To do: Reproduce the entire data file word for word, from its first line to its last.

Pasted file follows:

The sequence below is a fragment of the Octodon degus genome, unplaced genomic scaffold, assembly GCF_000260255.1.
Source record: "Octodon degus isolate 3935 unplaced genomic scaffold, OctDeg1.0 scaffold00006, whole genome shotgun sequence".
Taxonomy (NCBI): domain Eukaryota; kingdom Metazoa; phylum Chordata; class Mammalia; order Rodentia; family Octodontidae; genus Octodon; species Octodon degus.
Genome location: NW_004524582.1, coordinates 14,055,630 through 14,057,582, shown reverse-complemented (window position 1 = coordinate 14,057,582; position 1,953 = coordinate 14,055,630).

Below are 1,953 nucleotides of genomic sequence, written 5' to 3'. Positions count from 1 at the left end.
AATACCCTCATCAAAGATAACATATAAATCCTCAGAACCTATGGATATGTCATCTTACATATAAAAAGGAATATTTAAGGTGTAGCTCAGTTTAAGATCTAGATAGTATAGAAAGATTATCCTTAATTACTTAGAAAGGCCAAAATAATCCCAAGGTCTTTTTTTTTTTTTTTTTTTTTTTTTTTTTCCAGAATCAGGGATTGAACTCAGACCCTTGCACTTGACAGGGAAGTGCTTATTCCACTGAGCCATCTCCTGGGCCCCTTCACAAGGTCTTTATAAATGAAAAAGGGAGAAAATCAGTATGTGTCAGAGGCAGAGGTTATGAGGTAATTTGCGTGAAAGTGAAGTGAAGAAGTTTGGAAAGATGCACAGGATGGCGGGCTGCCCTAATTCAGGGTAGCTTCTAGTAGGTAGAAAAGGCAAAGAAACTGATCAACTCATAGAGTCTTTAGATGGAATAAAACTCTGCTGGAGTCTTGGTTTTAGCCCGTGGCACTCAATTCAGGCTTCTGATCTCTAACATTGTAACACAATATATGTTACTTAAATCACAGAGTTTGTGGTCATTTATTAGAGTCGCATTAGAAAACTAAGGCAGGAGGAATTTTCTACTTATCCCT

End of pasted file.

The sequence below is a fragment of the Octodon degus genome, unplaced genomic scaffold, assembly GCF_000260255.1.
Source record: "Octodon degus isolate 3935 unplaced genomic scaffold, OctDeg1.0 scaffold00006, whole genome shotgun sequence".
Taxonomy (NCBI): domain Eukaryota; kingdom Metazoa; phylum Chordata; class Mammalia; order Rodentia; family Octodontidae; genus Octodon; species Octodon degus.
Genome location: NW_004524582.1, coordinates 14,055,630 through 14,057,582, shown reverse-complemented (window position 1 = coordinate 14,057,582; position 1,953 = coordinate 14,055,630).

Below are 1,953 nucleotides of genomic sequence, written 5' to 3'. Positions count from 1 at the left end.
AATACCCTCATCAAAGATAACATATAAATCCTCAGAACCTATGGATATGTCATCTTACATATAAAAAGGAATATTTAAGGTGTAGCTCAGTTTAAGATCTAGATAGTATAGAAAGATTATCCTTAATTACTTAGAAAGGCCAAAATAATCCCAAGGTCTTTTTTTTTTTTTTTTTTTTTTTTTTTTTCCAGAATCAGGGATTGAACTCAGACCCTTGCACTTGACAGGGAAGTGCTTATTCCACTGAGCCATCTCCTGGGCCCCTTCACAAGGTCTTTATAAATGAAAAAGGGAGAAAATCAGTATGTGTCAGAGGCAGAGGTTATGAGGTAATTTGCGTGAAAGTGAAGTGAAGAAGTTTGGAAAGATGCACAGGATGGCGGGCTGCCCTAATTCAGGGTAGCTTCTAGTAGGTAGAAAAGGCAAAGAAACTGATCAACTCATAGAGTCTTTAGATGGAATAAAACTCTGCTGGAGTCTTGGTTTTAGCCCGTGGCACTCAATTCAGGCTTCTGATCTCTAACATTGTAACACAATATATGTTACTTAAATCACAGAGTTTGTGGTCATTTATTAGAGTCGCATTAGAAAACTAAGGCAGGAGGAATTTTCTACTTATCCCT